Outside the room
It’s pretty rare that a company opens up in the UK without me having some idea of their background, but Elusion Rooms had come in under my radar and popped up with The Pandora Heist before I knew it. As luck would have it, we were passing through Southampton just three weeks after their opening, which was perfect from my point of view – early enough that I didn’t have any preconceptions from other enthusiasts’ visits but long enough for them to get to know the room.
As soon as you walk through their front door, you realise that they’re taking this seriously. They’ve gone to a lot of trouble to kit out the waiting area and show off their talents. My first reaction was that it was wasted effort but, as they pointed out when I complimented them on the design, it gave people assurance that they could deliver a great experience inside the room. For that matter, it also worked well in terms of starting the immersion before you even entered the game.
A mysterious employer has hired your crack team of thieves to break into the home of another antiquities thief and steal a legendary artifact.
Break into the house, crack the vault and steal items in the house worth the most value
before the police arrive.
Inside the room
You won’t find a heist game with a better start than this one. I’m a firm believer that too many venues just throw you into the room and don’t consider how they could aid the experience by working on that initial transition. You need to leave the baggage of the outside world at the door, and the earlier you start breaking people into the story the better. Right from that moment, it was a gorgeous game. It really felt like I was breaking into a wealthy collector’s house, and that feeling was reinforced throughout the experience. The visually weakest parts of this game were stronger than any part of the vast majority of games I’ve played and, while at times it was “just” a study, it was still beautifully produced.
That initial break-in very much heralded the sense of exploration that I felt in this game. It wasn’t just a room or two tacked together but instead provided a real sense of trespassing in someone’s house. That, combined with the decoration, really made me feel immersed, to the point where at times I found myself speaking in a hushed tone for no real reason.
The puzzles weren’t quite as good as the decoration, but they were solid enough and felt a little bit trickier than the average game. That trickiness resulted in them not flowing quite as well as I’d have liked and us moving forward in jumps. They’d played off the collector/archaeologist theme to make puzzles that fitted the experience. At times that was little more than finding a particular prop to generate a number, but in other places it was far more involved and required some level of cross-referencing.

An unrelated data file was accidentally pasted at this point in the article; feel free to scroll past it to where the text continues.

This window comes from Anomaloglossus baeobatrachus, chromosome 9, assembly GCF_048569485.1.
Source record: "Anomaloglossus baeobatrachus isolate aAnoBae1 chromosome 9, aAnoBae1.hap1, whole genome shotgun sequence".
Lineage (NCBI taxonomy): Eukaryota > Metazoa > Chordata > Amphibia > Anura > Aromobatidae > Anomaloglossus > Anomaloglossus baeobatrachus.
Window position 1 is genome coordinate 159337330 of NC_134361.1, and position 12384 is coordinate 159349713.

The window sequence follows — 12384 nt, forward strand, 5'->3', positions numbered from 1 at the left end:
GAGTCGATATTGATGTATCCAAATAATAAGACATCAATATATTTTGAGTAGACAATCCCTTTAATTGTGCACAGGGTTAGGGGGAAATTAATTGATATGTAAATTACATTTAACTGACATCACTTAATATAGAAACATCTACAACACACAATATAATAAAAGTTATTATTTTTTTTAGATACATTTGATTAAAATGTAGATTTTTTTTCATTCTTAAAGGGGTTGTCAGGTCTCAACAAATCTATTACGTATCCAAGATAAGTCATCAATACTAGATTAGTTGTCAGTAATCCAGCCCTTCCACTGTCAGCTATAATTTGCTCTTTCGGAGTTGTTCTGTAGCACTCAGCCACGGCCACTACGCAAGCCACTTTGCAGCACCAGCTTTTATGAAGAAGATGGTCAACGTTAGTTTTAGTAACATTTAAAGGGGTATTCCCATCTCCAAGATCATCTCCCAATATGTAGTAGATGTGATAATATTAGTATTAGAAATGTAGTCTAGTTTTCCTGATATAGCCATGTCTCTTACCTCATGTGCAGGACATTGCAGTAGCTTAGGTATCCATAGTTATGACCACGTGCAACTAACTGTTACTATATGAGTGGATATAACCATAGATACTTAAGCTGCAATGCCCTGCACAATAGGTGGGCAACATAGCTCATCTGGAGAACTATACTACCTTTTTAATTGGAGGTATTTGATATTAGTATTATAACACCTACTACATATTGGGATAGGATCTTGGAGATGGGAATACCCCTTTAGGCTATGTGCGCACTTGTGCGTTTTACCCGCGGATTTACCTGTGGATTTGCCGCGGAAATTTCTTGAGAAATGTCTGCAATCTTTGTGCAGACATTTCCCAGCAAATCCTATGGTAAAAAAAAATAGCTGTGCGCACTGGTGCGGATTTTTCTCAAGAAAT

The whole story behind this room, which you’re told before you enter the space, is that you need to collect a specific artefact and can bring with you up to four others. The main artefact represents the win/loss condition of the game, while the remaining items have values that are effectively your score within the game. I’d suggest that, more or less, getting the main artefact felt very much like a traditional escape room. I was having a ball up to that point, but I felt that it rapidly unravelled thereafter.
For me, escape rooms are all about logic and certainty. Vague puzzles are bad: when you get the answer, you should be confident that it’s the right answer. The “bonus” parts of this game felt very much like a collection of increasingly vague puzzles instead of the increasingly challenging puzzles that I was looking for, which to my mind aren’t the same thing. It’s possible that I wasn’t even looking for proper puzzles but for some sort of task involving assimilating lots of information and coming up with our best options. When I left the room, I wanted them to tell me the things I had missed that would have convinced me to take a different set of items, but instead their reasons seemed vague.
We spent the last twenty minutes in the room, looking for extra information, discussing what we’d found and making a few good (but probably more bad) choices about what to take. I quite enjoyed the process, but at the end I couldn’t help but feel that we might have been better off just randomly choosing our artefacts…
Our team of four escaped in 57 minutes but we chose… poorly, so we didn’t even make it on to the leaderboard, collecting a measly £1,034,200.
In my opinion, this game was close to greatness. It was a great concept, visually beautiful, with a fantastic start and solid central gameplay but, just as I was getting really excited, it let me down. It took what I hate about murder mysteries and transported it into an escape room setting. All the certainty that the early puzzles had provided was undone by a finish that felt more like a lottery than a puzzle challenge.
If murder mystery logic doesn’t frustrate you, then I think this is a great experience that I’d thoroughly recommend. But if, like me, you hate that kind of logic, then I’d still suggest playing but going in very much with your eyes open! Four players felt about right for this experience. You may be a little cosy early on, but that shouldn’t last too long.
Detailed Room Ratings